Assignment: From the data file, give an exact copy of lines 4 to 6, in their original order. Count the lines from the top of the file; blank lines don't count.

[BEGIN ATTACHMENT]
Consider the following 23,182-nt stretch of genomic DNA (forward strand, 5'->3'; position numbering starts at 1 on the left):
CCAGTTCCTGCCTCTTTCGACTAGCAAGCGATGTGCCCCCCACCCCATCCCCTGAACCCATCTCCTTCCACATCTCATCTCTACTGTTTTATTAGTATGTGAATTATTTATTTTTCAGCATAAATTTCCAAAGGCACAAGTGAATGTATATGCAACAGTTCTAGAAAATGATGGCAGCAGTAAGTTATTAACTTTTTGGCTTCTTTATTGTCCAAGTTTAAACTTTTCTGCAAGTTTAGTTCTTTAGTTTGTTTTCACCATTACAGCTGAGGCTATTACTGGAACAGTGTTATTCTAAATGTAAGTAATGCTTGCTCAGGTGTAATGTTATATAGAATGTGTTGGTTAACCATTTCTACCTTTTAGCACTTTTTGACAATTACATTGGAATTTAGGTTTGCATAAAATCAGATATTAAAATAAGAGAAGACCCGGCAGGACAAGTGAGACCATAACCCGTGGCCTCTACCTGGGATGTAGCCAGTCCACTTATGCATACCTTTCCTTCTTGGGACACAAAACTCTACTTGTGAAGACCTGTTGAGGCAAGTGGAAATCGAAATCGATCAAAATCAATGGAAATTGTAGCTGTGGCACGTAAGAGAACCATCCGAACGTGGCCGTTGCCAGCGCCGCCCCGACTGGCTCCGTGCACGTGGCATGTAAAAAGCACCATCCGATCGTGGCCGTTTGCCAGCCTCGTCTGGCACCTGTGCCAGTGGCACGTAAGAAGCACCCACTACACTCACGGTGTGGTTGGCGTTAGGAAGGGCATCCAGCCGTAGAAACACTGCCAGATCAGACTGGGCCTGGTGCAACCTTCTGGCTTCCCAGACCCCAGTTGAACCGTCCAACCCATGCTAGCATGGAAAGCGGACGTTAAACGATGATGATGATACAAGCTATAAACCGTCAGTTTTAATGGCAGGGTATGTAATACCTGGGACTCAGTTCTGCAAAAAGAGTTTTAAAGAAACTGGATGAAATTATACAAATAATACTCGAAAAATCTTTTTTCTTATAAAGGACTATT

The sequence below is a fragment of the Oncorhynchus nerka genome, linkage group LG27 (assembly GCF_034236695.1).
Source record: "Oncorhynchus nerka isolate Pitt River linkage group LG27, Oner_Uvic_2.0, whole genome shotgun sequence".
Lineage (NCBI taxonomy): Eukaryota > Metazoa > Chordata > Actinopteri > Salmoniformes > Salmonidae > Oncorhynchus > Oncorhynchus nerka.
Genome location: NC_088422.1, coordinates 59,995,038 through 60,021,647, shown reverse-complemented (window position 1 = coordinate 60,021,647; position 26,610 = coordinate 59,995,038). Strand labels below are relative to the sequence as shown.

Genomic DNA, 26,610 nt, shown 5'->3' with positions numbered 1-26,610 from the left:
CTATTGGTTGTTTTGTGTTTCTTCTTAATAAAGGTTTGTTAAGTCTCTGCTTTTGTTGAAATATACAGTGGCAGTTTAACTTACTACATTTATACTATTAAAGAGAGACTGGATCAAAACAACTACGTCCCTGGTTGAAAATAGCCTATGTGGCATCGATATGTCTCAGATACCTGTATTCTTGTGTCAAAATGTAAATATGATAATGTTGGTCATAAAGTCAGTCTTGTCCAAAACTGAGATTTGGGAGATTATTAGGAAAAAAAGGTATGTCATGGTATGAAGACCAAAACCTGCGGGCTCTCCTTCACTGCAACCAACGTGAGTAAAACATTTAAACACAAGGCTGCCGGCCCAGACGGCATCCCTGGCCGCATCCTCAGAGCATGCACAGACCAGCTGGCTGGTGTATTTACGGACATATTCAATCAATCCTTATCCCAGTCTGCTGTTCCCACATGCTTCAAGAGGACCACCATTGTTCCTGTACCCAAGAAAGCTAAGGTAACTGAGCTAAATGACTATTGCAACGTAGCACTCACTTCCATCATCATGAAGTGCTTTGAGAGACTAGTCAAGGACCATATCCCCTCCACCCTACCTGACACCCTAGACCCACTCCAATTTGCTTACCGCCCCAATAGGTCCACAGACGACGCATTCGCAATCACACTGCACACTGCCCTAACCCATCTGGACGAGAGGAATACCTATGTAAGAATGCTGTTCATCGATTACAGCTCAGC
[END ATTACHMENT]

Source record: "Oncorhynchus nerka isolate Pitt River linkage group LG27, Oner_Uvic_2.0, whole genome shotgun sequence".
Lineage (NCBI taxonomy): Eukaryota > Metazoa > Chordata > Actinopteri > Salmoniformes > Salmonidae > Oncorhynchus > Oncorhynchus nerka.
Genome location: NC_088422.1, coordinates 59,995,038 through 60,021,647, shown reverse-complemented (window position 1 = coordinate 60,021,647; position 26,610 = coordinate 59,995,038). Strand labels below are relative to the sequence as shown.